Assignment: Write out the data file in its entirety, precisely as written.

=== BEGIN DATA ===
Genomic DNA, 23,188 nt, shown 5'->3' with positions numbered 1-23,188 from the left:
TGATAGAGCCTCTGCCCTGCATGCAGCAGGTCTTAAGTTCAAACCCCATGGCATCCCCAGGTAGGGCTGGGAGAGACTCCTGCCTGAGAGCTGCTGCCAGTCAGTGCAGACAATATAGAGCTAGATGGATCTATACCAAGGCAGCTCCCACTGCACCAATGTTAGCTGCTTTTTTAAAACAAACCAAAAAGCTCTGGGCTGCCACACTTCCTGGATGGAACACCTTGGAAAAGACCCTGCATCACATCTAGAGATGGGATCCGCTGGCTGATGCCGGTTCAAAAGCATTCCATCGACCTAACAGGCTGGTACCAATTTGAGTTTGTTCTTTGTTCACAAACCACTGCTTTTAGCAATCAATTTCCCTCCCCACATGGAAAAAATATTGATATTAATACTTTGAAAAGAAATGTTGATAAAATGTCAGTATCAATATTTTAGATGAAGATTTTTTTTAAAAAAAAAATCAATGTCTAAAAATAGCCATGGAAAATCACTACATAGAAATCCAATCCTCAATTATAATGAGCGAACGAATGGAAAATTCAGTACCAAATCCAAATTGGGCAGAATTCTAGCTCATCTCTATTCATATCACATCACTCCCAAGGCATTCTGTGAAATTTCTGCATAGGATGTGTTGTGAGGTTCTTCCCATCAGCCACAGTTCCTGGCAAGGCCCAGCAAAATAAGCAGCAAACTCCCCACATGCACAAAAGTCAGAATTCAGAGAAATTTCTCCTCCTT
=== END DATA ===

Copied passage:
Genomic DNA, 23,188 nt, shown 5'->3' with positions numbered 1-23,188 from the left:
TGATAGAGCCTCTGCCCTGCATGCAGCAGGTCTTAAGTTCAAACCCCATGGCATCCCCAGGTAGGGCTGGGAGAGACTCCTGCCTGAGAGCTGCTGCCAGTCAGTGCAGACAATATAGAGCTAGATGGATCTATACCAAGGCAGCTCCCACTGCACCAATGTTAGCTGCTTTTTTAAAACAAACCAAAAAGCTCTGGGCTGCCACACTTCCTGGATGGAACACCTTGGAAAAGACCCTGCATCACATCTAGAGATGGGATCCGCTGGCTGATGCCGGTTCAAAAGCATTCCATCGACCTAACAGGCTGGTACCAATTTGAGTTTGTTCTTTGTTCACAAACCACTGCTTTTAGCAATCAATTTCCCTCCCCACATGGAAAAAATATTGATATTAATACTTTGAAAAGAAATGTTGATAAAATGTCAGTATCAATATTTTAGATGAAGATTTTTTTTAAAAAAAAAATCAATGTCTAAAAATAGCCATGGAAAATCACTACATAGAAATCCAATCCTCAATTATAATGAGCGAACGAATGGAAAATTCAGTACCAAATCCAAATTGGGCAGAATTCTAGCTCATCTCTATTCATATCACATCACTCCCAAGGCATTCTGTGAAATTTCTGCATAGGATGTGTTGTGAGGTTCTTCCCATCAGCCACAGTTCCTGGCAAGGCCCAGCAAAATAAGCAGCAAACTCCCCACATGCACAAAAGTCAGAATTCAGAGAAATTTCTCCTCCTT